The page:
Excess death rate: 13.3-5.5=7.8 per 1000 per year

violent death rates, after invasion: 7.2 per 1000 per year
violent death rates, before invasion: 0.1 per 1000 per year
Excess violent deaths: 7.1 per 1000 per year

Which implies an average population of about 25 million for the 40 months (3.3 years) the data applies to.

Figure 1 of the pdf shows the distribution of deaths according to province. Lancet-2 had a higher proportion of deaths from “high mortality provinces”. While this new report and IBC roughly agree on the propotions. Which is interesting, because the WHO report says this (in an earlier section):

Of the 1086 originally selected clusters, 115 (10.6%) were not visited because of problems with security. These clusters were located in Anbar (61.7% of the unvisited clusters), Baghdad (26.9%), Nineveh (10.4%), and Wasit (0.8%).

Since past mortality is likely to be higher in these clusters than in those that were visited during the IFHS, we imputed mortality figures for the missing clusters in Anbar and Baghdad with the use of information from the Iraq Body Count on the distribution of deaths among provinces to estimate the ratio of rates of death in these areas to those in other provinces with high death rates. Data from the Iraq Body Count were used to compute ratios for death rates in Anbar and Baghdad, as compared with the three provinces that contributed more than 4% each to the total number of deaths reported for the period from March 2003 through June 2006.

And the report reminds us to refer back to this when figure 1 is printed.

The WHO report also addresses the possibility of under-reporting of deaths:

The underreporting of deaths was expected to be lower for more recent years.

[…] None of the methods to assess the level of underreporting provide a clear indication of the numbers of deaths missed in the IFHS. All methods presented here have shortcomings and can suggest only that as many as 50% of violent deaths may have gone unreported. Household migration affects not only the reporting of deaths but also the accuracy of sampling and computation of national rates of death.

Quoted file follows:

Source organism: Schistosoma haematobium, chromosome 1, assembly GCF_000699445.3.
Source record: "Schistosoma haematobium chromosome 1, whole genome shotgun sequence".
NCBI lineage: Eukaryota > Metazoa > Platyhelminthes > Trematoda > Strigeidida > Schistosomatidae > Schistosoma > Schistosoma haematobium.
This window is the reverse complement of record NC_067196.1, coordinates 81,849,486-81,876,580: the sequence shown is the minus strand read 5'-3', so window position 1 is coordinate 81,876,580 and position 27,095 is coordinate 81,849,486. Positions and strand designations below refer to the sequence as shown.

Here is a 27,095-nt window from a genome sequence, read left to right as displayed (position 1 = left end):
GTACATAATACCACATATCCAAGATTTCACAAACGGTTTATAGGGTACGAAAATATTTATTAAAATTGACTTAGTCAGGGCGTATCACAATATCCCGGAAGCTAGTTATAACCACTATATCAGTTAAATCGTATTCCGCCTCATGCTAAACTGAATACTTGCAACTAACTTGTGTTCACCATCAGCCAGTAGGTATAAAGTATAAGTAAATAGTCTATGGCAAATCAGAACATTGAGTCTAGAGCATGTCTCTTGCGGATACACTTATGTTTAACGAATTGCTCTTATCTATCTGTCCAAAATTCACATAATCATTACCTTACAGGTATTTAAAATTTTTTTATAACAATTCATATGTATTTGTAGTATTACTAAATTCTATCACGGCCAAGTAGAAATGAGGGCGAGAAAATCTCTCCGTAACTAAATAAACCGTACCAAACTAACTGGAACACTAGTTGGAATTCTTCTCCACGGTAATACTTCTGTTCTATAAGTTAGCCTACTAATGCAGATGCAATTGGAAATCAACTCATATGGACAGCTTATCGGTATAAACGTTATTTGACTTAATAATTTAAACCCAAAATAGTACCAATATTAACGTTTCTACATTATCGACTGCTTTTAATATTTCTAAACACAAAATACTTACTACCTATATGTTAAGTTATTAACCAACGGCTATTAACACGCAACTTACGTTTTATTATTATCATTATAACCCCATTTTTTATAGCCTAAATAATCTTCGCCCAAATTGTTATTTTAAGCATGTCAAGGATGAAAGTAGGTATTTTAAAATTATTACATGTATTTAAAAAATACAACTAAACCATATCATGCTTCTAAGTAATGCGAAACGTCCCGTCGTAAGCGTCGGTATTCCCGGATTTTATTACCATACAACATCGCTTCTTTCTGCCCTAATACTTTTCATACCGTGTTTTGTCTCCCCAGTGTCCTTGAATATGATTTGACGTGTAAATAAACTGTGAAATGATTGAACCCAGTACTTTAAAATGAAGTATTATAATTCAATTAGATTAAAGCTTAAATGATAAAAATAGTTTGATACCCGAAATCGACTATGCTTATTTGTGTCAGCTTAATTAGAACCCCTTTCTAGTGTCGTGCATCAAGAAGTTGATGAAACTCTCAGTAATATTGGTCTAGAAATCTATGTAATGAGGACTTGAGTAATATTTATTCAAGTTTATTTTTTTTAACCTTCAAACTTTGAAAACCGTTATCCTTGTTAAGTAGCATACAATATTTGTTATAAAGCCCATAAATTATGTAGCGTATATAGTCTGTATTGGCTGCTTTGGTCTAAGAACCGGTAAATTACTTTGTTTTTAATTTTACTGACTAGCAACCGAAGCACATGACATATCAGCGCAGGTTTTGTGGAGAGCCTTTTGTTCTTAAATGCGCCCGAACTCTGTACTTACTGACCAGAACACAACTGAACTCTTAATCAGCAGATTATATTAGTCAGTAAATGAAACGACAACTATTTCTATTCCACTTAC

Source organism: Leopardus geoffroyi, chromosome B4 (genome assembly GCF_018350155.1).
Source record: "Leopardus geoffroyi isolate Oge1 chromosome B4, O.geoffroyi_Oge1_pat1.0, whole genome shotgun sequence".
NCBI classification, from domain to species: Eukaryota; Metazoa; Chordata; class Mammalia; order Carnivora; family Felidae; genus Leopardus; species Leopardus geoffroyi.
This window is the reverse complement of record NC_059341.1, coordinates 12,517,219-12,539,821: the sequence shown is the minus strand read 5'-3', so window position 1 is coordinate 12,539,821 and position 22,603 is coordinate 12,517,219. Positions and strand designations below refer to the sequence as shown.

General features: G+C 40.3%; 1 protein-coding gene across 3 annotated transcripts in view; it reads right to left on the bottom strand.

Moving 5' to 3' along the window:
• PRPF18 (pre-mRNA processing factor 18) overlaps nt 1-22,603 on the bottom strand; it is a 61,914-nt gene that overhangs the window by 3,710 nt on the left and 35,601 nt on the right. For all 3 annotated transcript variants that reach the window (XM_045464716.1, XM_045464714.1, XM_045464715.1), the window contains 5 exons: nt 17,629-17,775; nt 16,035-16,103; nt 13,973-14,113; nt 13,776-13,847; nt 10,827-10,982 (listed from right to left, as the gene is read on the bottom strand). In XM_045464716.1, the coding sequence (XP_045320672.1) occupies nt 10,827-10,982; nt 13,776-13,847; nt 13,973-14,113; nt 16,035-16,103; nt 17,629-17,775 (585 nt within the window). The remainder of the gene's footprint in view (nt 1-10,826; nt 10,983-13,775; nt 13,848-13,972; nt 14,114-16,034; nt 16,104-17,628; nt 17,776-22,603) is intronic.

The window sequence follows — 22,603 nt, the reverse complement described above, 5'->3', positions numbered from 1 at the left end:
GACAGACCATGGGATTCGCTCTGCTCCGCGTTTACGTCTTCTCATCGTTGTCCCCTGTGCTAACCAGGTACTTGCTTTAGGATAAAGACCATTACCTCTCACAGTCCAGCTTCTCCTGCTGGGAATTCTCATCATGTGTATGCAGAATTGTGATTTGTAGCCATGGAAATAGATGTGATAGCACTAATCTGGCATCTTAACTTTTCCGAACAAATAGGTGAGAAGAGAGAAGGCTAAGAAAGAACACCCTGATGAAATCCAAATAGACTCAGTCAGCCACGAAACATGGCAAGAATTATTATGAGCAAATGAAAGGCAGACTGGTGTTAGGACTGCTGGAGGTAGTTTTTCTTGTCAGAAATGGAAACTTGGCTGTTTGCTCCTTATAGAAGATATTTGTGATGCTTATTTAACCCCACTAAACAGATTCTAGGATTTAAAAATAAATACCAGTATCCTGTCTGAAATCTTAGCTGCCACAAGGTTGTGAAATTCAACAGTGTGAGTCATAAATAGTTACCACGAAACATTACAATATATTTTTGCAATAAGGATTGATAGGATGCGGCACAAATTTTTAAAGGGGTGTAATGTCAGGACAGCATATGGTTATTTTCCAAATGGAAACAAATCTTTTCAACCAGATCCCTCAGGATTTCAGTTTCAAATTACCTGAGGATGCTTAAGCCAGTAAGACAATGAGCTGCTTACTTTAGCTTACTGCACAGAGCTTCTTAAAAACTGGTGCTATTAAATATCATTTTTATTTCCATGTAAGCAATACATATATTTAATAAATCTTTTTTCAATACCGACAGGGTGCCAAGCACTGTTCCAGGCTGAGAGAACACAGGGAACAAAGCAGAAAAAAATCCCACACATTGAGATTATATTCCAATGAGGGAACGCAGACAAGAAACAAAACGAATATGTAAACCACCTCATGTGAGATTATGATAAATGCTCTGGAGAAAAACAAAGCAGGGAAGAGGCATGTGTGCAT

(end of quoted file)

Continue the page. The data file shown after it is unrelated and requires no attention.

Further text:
And finally:
If the IBC was out by a factor of 3 in 2006, then why not say it is still out by a factor of 3 today? That makes for about 250,000 deaths.

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Responses

  1. Some comparisons between NEJM and Lancet-1 from Tim Lambert’s site:

    According to Table 4 from the Supplementary Materials (NEMJ):

    Mortality Rate All causes Pre-Invasion = 3.17

    Mortality Rate All causes for Mar03 to Dec04 = 5.92

    The excess death for Mar03 to Sep04 period (=L1):

    (5.92-3.17)/1000 * (17.8/12) * 24400000 = 99531

    Lancet-1 estimated 100,000 deaths for that period. Another comment suggests the two reports agree on violent deaths. But I haven’t checked that yet.

    Also, Sortition points out in, post to that blog, that the NEJM report implies a total excess death of 400,000 for the period Lancet-2 estimates 650,000. But this time there is a definite disagreement about the ratio of violent/non-violent deaths.

    Crooked Timber lists some of the stats, such as 1.67 violent deaths per 1000 per year post invasion. That is an adjusted estimate which the report uses to get its 151,000 final figure for violent deaths over the 3.5 year-ish period. (ie: not the 1.09 given in my main post).

    Finally, a round up of non-apology from Crooked Timber’s — Mea Culpa, Mea maxima ahhhstickitupyerjacksie.

  2. Jousting with the Lancet, by Diane Farsetta, discussing some of the articles written about the Lancet studies and the responses of the authors.

    (via Deltoid).